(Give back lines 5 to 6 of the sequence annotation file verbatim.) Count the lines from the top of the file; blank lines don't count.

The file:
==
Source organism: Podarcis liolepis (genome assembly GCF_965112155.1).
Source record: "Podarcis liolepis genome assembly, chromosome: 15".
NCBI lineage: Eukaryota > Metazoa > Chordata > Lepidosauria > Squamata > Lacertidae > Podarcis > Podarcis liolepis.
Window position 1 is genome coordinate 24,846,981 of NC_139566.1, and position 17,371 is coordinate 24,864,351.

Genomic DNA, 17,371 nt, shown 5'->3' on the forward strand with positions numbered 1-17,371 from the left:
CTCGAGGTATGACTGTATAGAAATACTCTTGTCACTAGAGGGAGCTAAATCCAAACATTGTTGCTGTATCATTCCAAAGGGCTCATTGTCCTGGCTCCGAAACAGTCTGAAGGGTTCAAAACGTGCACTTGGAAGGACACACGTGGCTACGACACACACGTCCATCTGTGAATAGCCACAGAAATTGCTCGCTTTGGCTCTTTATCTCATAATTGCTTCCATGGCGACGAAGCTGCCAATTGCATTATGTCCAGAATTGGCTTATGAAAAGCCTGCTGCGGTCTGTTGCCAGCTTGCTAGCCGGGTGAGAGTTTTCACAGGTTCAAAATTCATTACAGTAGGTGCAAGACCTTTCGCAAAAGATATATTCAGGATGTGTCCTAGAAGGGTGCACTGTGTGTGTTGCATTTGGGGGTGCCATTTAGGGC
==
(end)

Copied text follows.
Genomic DNA, 17,371 nt, shown 5'->3' on the forward strand with positions numbered 1-17,371 from the left:
CTCGAGGTATGACTGTATAGAAATACTCTTGTCACTAGAGGGAGCTAAATCCAAACATTGTTGCTGTATCATTCCAAAGGGCTCATTGTCCTGGCTCCGAAACAGTCTGAAGGGTTCAAAACGTGCACTTGGAAGGACACACGTGGCTACGACACACACGTCCATCTGTGAATAGCCACAGAAATTGCTCGCTTTGGCTCTTTATCTCATAATTGCTTCCATGGCGACGAAGCTGCCAATTGCATTATGTCCAGAATTGGCTTATGAAAAGCCTGCTGCGGTCTGTTGCCAGCTTGCTAGCCGGGTGAGAGTTTTCACAGGTTCAAAATTCATTACAGTAGGTGCAAGACCTTTCGCAAAAGATATATTCAGGATGTGTCCTAGAAGGGTGCACTGTGTGTGTTGCATTTGGGGGTGCCATTTAGGGC